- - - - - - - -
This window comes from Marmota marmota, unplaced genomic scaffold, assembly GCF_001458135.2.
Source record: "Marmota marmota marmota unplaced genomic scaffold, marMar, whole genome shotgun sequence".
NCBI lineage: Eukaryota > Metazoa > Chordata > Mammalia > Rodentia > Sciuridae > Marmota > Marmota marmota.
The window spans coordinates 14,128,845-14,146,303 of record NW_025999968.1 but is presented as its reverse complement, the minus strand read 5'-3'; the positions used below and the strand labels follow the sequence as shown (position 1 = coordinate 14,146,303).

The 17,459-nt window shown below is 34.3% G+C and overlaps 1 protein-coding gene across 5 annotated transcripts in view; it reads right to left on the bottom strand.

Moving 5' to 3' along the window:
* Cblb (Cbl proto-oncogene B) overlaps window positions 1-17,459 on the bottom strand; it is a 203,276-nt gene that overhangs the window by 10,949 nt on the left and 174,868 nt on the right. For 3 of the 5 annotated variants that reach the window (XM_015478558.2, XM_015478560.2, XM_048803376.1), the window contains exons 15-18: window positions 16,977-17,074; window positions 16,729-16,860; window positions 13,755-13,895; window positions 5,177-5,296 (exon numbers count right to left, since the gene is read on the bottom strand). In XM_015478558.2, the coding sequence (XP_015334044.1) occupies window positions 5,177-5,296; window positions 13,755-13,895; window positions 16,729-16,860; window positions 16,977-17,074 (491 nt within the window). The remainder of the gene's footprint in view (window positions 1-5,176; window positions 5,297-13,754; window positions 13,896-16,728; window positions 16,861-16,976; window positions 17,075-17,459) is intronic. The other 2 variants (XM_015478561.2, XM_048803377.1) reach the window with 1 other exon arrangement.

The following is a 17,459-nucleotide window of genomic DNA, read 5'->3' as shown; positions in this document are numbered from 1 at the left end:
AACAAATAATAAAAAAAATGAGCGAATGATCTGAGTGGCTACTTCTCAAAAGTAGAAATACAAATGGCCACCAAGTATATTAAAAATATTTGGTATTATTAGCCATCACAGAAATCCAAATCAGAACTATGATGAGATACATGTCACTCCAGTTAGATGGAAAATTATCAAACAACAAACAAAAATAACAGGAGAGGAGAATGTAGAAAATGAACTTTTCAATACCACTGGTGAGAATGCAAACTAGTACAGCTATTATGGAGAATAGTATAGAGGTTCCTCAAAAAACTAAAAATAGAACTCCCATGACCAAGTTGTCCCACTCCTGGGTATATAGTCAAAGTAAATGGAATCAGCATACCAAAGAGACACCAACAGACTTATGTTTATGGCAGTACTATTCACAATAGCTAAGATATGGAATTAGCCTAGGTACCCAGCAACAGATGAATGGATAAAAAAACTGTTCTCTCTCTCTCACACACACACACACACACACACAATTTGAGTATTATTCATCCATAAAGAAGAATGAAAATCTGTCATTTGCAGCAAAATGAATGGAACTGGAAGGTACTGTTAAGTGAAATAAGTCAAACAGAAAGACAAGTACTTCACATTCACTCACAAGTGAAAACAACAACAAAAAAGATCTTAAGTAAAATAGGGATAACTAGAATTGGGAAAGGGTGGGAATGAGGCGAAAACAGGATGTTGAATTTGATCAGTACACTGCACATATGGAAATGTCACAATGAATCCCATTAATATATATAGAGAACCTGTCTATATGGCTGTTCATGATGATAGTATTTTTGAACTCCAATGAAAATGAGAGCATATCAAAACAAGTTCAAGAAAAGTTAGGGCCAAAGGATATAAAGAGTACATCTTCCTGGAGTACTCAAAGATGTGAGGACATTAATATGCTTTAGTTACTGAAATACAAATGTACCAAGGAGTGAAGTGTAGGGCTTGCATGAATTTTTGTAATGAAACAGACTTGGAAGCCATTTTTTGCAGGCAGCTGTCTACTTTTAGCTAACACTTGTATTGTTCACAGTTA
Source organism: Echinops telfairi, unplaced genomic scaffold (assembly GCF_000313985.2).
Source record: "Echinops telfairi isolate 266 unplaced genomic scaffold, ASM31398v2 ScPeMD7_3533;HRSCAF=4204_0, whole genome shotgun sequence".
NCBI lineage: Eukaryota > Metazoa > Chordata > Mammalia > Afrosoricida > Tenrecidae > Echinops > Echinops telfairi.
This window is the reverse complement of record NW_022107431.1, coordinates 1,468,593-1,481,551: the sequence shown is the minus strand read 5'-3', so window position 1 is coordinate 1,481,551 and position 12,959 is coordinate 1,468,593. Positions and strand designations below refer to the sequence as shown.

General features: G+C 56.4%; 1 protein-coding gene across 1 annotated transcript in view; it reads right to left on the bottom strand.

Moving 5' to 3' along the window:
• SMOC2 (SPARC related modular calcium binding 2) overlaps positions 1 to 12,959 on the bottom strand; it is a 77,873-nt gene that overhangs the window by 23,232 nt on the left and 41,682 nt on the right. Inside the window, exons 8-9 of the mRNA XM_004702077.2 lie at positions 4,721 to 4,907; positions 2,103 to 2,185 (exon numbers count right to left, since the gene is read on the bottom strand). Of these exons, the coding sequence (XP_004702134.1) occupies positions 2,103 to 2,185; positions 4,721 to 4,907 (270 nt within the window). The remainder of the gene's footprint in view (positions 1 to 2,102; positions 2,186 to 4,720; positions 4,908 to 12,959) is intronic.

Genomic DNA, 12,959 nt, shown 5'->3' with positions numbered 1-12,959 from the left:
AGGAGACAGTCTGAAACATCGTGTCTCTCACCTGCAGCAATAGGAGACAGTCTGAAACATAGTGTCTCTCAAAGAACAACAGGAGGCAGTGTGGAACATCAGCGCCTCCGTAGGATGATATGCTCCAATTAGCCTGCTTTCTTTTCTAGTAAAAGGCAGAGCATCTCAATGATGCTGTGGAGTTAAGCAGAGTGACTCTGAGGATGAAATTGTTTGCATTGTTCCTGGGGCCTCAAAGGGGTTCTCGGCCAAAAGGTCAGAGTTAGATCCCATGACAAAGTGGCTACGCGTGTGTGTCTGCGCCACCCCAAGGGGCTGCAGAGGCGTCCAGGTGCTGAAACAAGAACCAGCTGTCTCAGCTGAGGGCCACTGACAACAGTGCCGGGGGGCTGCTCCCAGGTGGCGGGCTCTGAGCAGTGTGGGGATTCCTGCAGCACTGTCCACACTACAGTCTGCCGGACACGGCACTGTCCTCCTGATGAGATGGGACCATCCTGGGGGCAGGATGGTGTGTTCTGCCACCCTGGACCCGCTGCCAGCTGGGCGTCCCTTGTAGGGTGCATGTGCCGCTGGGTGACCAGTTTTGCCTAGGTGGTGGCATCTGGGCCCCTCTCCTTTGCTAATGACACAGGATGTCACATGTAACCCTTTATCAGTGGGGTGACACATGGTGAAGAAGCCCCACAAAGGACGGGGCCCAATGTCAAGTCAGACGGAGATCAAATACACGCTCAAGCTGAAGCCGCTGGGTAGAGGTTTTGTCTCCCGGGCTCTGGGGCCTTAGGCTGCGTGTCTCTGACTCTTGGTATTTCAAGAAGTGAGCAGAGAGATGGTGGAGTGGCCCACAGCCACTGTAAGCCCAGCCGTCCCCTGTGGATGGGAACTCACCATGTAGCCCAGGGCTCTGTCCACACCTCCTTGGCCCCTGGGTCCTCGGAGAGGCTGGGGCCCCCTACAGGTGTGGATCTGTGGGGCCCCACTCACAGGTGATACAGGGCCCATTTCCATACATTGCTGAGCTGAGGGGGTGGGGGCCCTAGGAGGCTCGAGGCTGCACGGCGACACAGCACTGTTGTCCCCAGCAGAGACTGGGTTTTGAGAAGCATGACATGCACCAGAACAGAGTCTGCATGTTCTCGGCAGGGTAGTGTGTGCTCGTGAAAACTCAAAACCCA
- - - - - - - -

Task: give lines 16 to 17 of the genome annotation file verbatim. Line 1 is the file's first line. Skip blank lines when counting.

• SMOC2 (SPARC related modular calcium binding 2) overlaps positions 1 to 12,959 on the bottom strand; it is a 77,873-nt gene that overhangs the window by 23,232 nt on the left and 41,682 nt on the right. Inside the window, exons 8-9 of the mRNA XM_004702077.2 lie at positions 4,721 to 4,907; positions 2,103 to 2,185 (exon numbers count right to left, since the gene is read on the bottom strand). Of these exons, the coding sequence (XP_004702134.1) occupies positions 2,103 to 2,185; positions 4,721 to 4,907 (270 nt within the window). The remainder of the gene's footprint in view (positions 1 to 2,102; positions 2,186 to 4,720; positions 4,908 to 12,959) is intronic.

Genomic DNA, 12,959 nt, shown 5'->3' with positions numbered 1-12,959 from the left: